When it comes to romantic pairings on screen, I can be a bit of a contrarian.
Example: when the Pirates of the Caribbean ‘shippers were raging Jack Sparrow (Johnny Depp) vs. Will Turner (Orlando Bloom), I was like, “What about Norrington (Jack Davenport)?” He was the guy the heroine Elizabeth’s (Kiera Knightley) father wanted her to marry. I didn’t want her to be forced to marry him, but of the three, I thought he was the most interesting and attractive. (Bloom bores me, and you’ve got to be kidding about Depp’s Jack Sparrow.)
Another example of this contrarian streak is my reaction to David Lean’s 1970 film Ryan’s Daughter. I was never a huge Lean fan, but just before I took my first trip to Ireland I binged on films that had been filmed there.
The film is a riff on Flaubert’s Madame Bovary, in fact, Lean was asked by screenwriter Robert Bolt to do a straight-up adaptation of the book, which he rejected. The film takes place after the Easter Uprising. World War I is still raging, with British soldiers stationed throughout Ireland trying to quell further rebellion. In the small coastal village of Kirrary, Rosy Ryan (Sarah Miles) has been spoiled by her doting father, the local publican (Leo McKern). She falls in love with the widowed schoolteacher Charles Shaughnessy (Robert Mitchum), who, against his better judgement, marries the much younger and passionate Rosy.
The marriage, both in and out of bed, is a bust for Rosy from Day 1. She quickly becomes bored with her husband and her life as a schoolteacher’s wife. One of the soldiers, Major Randolph Doryan (Christopher Jones), has a PTSD flashback about being at the front while alone with Rosy in the pub. They kiss passionately. Soon they are meeting and conducting an illicit affair.
Things are further complicated by the arrival of some Irish rebels who want to salvage weapons from a sunken German boat. The villagers not surprisingly support the rebels over the British, and when the rebels are betrayed they turn on Rosy, assuming she is the informer because of her relationship with Doryan.
Like I said, I’m not a huge fan of Lean’s movies, and this one has long been thought to be his weakest effort, something that he bitterly complained about in interviews for years. The film has been reevaluated somewhat, but to my mind it could be subtitled “A Girl in Search of an Orgasm.”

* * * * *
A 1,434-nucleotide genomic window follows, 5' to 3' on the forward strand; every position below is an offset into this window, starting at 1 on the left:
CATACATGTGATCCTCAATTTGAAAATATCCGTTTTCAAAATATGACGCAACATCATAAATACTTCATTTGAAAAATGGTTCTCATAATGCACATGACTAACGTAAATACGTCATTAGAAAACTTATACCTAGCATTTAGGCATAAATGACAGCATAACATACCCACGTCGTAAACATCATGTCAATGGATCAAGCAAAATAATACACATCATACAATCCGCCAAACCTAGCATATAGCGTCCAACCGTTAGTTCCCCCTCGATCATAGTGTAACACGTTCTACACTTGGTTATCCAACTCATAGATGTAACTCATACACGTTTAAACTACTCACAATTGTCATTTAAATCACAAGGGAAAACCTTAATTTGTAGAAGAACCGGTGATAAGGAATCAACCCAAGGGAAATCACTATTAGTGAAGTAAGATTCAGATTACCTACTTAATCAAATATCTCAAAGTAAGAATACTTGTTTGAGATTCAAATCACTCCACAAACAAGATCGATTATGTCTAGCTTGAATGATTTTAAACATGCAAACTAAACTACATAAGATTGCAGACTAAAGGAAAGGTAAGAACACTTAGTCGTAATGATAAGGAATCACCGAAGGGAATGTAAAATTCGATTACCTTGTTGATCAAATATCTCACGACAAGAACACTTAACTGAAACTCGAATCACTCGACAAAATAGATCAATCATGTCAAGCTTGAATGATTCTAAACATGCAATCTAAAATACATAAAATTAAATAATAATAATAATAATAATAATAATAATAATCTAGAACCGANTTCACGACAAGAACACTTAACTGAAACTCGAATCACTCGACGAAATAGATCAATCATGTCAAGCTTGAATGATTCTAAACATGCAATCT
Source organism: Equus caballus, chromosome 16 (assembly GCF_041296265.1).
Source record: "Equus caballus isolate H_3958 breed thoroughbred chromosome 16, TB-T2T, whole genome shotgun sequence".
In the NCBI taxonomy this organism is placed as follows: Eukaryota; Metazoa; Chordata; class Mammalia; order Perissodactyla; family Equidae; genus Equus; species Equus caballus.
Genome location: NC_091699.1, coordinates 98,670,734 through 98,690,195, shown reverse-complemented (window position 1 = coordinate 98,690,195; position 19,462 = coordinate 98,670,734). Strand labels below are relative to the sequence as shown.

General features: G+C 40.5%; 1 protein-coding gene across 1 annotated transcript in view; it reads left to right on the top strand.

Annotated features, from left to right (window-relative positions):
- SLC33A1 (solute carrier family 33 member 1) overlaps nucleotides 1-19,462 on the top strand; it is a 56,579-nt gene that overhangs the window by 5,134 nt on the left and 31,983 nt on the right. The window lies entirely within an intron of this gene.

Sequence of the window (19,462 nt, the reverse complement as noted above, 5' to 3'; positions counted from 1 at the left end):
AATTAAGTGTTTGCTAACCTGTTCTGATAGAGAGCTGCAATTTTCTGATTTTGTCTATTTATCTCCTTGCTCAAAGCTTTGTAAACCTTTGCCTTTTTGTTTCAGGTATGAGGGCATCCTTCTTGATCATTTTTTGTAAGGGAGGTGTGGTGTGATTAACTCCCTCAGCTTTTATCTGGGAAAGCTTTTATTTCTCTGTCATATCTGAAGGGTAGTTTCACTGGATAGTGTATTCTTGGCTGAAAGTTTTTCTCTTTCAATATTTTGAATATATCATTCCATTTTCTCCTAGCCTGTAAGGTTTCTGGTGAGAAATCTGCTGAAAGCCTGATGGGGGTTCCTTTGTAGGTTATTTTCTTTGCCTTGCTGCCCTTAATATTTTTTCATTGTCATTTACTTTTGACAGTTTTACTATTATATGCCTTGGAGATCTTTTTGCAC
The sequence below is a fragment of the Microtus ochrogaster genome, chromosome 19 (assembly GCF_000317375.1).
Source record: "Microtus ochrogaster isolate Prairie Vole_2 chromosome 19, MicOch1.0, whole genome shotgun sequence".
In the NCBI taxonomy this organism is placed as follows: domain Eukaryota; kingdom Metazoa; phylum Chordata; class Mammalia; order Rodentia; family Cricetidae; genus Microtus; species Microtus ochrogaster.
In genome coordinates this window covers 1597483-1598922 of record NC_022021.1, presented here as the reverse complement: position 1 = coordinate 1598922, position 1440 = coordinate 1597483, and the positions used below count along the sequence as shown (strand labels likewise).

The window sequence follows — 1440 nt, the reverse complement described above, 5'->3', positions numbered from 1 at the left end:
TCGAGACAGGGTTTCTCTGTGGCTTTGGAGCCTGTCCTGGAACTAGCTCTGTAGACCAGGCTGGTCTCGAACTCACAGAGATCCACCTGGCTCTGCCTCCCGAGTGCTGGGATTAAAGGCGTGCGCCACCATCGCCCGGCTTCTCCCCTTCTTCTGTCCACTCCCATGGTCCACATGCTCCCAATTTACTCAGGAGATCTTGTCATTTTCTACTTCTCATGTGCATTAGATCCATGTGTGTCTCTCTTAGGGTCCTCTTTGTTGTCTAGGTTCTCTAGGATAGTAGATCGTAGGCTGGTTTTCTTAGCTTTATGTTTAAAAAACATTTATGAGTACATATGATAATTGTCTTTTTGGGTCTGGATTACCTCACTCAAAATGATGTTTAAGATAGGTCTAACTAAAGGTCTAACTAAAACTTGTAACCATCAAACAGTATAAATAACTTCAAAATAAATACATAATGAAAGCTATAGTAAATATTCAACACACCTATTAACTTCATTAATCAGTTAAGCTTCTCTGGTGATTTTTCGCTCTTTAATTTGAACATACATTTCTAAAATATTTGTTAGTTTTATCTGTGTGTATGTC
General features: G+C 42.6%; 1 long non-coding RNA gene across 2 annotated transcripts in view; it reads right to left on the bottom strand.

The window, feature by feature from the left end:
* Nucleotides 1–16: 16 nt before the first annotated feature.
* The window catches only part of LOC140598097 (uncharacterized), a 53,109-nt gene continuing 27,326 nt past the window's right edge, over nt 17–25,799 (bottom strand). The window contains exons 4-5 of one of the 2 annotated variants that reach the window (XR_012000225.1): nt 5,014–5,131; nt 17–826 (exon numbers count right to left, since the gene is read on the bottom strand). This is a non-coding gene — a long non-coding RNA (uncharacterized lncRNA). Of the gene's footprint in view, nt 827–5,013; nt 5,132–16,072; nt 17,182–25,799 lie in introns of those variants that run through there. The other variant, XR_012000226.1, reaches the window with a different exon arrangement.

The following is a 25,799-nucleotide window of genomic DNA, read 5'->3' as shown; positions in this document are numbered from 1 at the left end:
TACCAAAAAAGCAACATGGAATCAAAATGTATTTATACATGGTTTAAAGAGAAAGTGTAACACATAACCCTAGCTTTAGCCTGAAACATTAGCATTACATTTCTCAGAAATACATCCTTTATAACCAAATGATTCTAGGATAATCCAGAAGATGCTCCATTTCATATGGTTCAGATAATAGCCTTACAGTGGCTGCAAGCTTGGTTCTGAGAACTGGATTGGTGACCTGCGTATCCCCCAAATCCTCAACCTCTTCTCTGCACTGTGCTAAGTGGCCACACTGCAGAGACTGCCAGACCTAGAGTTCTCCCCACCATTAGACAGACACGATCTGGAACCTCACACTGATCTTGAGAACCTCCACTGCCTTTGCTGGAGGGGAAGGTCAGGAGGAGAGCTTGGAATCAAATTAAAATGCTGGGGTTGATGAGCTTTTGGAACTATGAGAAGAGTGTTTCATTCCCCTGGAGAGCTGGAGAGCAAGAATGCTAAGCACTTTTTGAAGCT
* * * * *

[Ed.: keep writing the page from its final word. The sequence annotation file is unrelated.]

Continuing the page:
The problem is that Mitchum’s Shaughnessy is way more interesting and attractive (to me, anyway) than Jones’ Doryan. This is partially Lean’s fault, for two reasons. Jones was cast because Lean couldn’t get his first choice, Marlon Brando. He thought Jones had a similar intensity. He was so disappointed in Jones’ performance that he had his voice dubbed. That, and the harsh critical reception of the film, spurred Jones to retire from acting.
Mitchum was also not first choice for his role. Paul Scofield was offered the role but had to decline because of a previous commitment. Mitchum liked the script but was at a major low point in his life. Lean persuaded him to accept the role.
It’s not that I think Paul Scofield was unattractive, but I do believe I could have bought the story better if he had played Charles. Mitchum, even when he was in his 50s, had so much charisma and sexual presence on screen that it’s difficult to believe Rosy’s disenchantment with him.
The film tries, oh how it tries, to convince you that he’s a dud. It’s almost funny watching Mitchum trying to be boring. I recall once seeing an interview with Sarah Miles where she did a dead-on and hilarious impression of Lean directing Mitchum during the wedding night scene. Lean was embarrassed at describing exactly what he wanted Mitchum to do; Mitchum was matter-of-fact and explicit about what Lean wanted from him in the scene.
She seemed to recall Mitchum fondly, which could be another reason why the character’s ennui is unbelievable. Miles and Jones did not get along, which made shooting their love scenes even more difficult.
In spite of a hostile reception by critics, the film still won several awards, including a Best Supporting Actor Oscar for John Mills (as a mentally challenged villager) and for Freddy Young’s spectacular cinematography.
Mitchum ended up seeing the film as one of his better roles, and he was sorry that it was not appreciated in its time.
For me, the film’s major draws are the astonishing beauty of the Irish coast and Mitchum, who was still pretty easy on the eyes at this point in his life.